The Tragedy of Julius Caesar Act II Digital Lesson

The Tragedy of Julius Caesar
Act II Digital Lesson
RL 1 Cite strong and thorough textual evidence to support analysis of
what the text says explicitly as well as inferences drawn from the text.
RL 2 Determine the theme or central idea of a text.
RL 3 Analyze how complex characters with conflicting motivations develop,
interact with others, and advance the plot or develop the theme.
RL 4 Determine the figurative and connotative meanings of words and
phrases as they are used in a text.
RL 5 Analyze how an author’s choices concerning how to structure a text
and order events within it create such effects as mystery, tension, or surprise.
RL 9 Analyze how an author draws on and transforms source material in a
specific work.
RL 10 Read and comprehend dramas.
RI 7 Analyze various accounts of a subject told in different mediums.
SL 3 Evaluate a speaker’s point of view, reasoning, and use of evidence and
L 1b Use various types of clauses to convey specific meanings and add
variety and interest to writing.
I. Vocabulary:
Taper: candle (Brutus asks Lucius to get one)
Tyranny: living under an absolute ruler
Lest: for fear that
II. Literary Terms:
Anachronism: representation of something as existing or happening out of the social
(Example): Storm at the beginning of Scene 1
Complication: Conflict or something that doesn’t go as planned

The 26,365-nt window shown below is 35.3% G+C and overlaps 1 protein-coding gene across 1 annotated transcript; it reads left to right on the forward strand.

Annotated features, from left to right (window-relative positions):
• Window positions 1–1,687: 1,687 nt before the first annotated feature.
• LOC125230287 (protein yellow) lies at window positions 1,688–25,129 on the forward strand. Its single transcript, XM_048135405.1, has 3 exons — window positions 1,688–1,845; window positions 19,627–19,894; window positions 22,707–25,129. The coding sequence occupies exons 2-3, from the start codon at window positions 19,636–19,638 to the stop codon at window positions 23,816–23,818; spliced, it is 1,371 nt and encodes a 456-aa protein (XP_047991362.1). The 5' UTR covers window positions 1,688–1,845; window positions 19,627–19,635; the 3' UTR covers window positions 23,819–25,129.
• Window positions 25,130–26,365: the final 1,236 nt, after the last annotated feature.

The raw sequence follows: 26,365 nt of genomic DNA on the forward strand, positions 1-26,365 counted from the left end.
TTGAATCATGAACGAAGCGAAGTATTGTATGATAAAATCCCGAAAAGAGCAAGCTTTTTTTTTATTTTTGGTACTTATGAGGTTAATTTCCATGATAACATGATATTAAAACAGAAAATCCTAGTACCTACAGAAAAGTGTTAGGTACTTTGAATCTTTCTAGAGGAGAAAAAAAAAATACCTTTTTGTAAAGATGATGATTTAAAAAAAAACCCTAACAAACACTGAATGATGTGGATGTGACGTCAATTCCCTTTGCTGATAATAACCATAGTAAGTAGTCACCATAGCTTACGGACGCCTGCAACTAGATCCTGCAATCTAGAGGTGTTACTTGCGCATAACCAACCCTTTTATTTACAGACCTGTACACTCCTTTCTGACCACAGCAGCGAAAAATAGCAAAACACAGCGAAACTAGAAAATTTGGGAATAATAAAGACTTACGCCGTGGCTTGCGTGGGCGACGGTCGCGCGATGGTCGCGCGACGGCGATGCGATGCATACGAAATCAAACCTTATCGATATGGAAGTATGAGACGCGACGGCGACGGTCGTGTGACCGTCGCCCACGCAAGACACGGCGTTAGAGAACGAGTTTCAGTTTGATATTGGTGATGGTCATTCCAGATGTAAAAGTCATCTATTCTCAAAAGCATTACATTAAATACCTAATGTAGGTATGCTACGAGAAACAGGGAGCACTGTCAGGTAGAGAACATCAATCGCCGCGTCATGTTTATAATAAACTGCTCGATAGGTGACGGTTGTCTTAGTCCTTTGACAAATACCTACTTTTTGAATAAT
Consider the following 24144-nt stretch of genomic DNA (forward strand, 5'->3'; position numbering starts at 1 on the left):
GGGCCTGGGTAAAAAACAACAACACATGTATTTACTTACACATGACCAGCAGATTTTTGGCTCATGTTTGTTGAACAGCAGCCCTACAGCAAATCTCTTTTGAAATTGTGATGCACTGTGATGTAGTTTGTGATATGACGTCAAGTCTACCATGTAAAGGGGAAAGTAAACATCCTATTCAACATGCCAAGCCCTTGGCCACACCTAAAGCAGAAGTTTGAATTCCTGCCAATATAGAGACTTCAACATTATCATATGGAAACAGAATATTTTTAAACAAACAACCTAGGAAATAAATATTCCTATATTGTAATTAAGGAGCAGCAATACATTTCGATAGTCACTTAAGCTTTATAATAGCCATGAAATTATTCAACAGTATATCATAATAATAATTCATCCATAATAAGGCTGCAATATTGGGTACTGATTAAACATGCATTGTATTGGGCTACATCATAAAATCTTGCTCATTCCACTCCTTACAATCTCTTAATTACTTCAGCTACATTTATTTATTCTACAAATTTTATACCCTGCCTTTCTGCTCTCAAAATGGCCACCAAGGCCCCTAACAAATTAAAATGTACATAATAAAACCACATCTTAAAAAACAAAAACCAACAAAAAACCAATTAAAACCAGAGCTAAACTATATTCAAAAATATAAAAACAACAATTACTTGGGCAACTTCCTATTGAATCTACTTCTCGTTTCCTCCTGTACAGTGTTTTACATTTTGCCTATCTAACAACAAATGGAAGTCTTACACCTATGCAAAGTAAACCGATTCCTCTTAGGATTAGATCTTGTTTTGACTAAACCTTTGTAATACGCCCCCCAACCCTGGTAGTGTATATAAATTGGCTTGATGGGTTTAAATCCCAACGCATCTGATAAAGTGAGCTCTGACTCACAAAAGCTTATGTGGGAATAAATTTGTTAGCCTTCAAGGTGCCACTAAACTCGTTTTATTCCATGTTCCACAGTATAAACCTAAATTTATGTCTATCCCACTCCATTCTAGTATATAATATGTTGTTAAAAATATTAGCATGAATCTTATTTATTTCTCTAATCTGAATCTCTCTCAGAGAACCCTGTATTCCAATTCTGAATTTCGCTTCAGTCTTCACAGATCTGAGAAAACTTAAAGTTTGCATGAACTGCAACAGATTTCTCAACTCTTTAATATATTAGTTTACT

Personification: Giving inanimate objects human qualities or characteristics
(Example): he speaks to it and describes it as if it has a human face (line 80)
Irony: Situation or saying, which is opposite of the true or literal meaning
Dramatic Irony: The audience has information that a character does not
Situational Irony: Difference between what is expected to happen and what does
Verbal Irony: Figure of speech that is the opposite of what is meant
Aside: talking to one person or oneself while ignoring others
(Example): “Caesar, I will and so near will I be, That your best friend shall wish I had been
The Senate was a democratic body even though it
was run by wealthy men. Caesar wanted to take
away the power of the Senate and make it an
advisory body. Basically has the power to
influence-but not vote on matters!
 Characters who have trouble sleeping are often
said to have a bad conscience
 Anachronism-In Act II Scene ! You hear a clock-yet
there were no clocks in Caesar’s time!
 Augers or fortunetellers was widely respected!
Augment: to increase
Insurrection: rebellion
Affability: to be easy going
Visage: facial expression
Augurer: one who predicts
Fray: brawl
Dank: moist
Vile: evil
Constancy: never changing, a support
Chide: to scold in a kidding manner
Act II:
Do you think power can corrupt someone?
Provide an example given a situation you
have been through or have witnessed.
In Act II, characters make decisions that affect the play’s outcome. Use the boxes
below to record four important decisions from Act 2. Briefly explain the reason for
each decision and predict its possible consequence.
The first decision has been filled in for you. Fill in the remain three.
Decision #1: The conspirators decide to spare Antony.
Decision #2: The conspirators decide not to include Cicero
Decision #3: Caesar decides to go to the Senate House despite bad omens.

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